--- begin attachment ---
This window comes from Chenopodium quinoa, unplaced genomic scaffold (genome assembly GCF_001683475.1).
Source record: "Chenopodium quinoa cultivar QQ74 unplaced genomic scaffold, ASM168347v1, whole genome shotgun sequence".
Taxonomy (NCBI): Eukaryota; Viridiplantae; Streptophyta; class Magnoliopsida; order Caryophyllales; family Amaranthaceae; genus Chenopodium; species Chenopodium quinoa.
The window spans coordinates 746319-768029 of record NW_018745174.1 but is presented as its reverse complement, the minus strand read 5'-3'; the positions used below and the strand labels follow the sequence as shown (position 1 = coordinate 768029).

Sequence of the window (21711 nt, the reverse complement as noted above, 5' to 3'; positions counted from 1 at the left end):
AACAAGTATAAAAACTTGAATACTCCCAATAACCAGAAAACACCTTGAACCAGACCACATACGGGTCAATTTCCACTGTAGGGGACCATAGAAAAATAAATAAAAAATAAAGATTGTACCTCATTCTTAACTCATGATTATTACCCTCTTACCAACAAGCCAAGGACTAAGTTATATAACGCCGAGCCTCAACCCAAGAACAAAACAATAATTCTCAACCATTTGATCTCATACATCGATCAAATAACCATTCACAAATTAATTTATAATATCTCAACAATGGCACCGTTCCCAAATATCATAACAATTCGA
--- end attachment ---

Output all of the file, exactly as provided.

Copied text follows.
This window comes from Chenopodium quinoa, unplaced genomic scaffold (genome assembly GCF_001683475.1).
Source record: "Chenopodium quinoa cultivar QQ74 unplaced genomic scaffold, ASM168347v1, whole genome shotgun sequence".
Taxonomy (NCBI): Eukaryota; Viridiplantae; Streptophyta; class Magnoliopsida; order Caryophyllales; family Amaranthaceae; genus Chenopodium; species Chenopodium quinoa.
The window spans coordinates 746319-768029 of record NW_018745174.1 but is presented as its reverse complement, the minus strand read 5'-3'; the positions used below and the strand labels follow the sequence as shown (position 1 = coordinate 768029).

Sequence of the window (21711 nt, the reverse complement as noted above, 5' to 3'; positions counted from 1 at the left end):
AACAAGTATAAAAACTTGAATACTCCCAATAACCAGAAAACACCTTGAACCAGACCACATACGGGTCAATTTCCACTGTAGGGGACCATAGAAAAATAAATAAAAAATAAAGATTGTACCTCATTCTTAACTCATGATTATTACCCTCTTACCAACAAGCCAAGGACTAAGTTATATAACGCCGAGCCTCAACCCAAGAACAAAACAATAATTCTCAACCATTTGATCTCATACATCGATCAAATAACCATTCACAAATTAATTTATAATATCTCAACAATGGCACCGTTCCCAAATATCATAACAATTCGA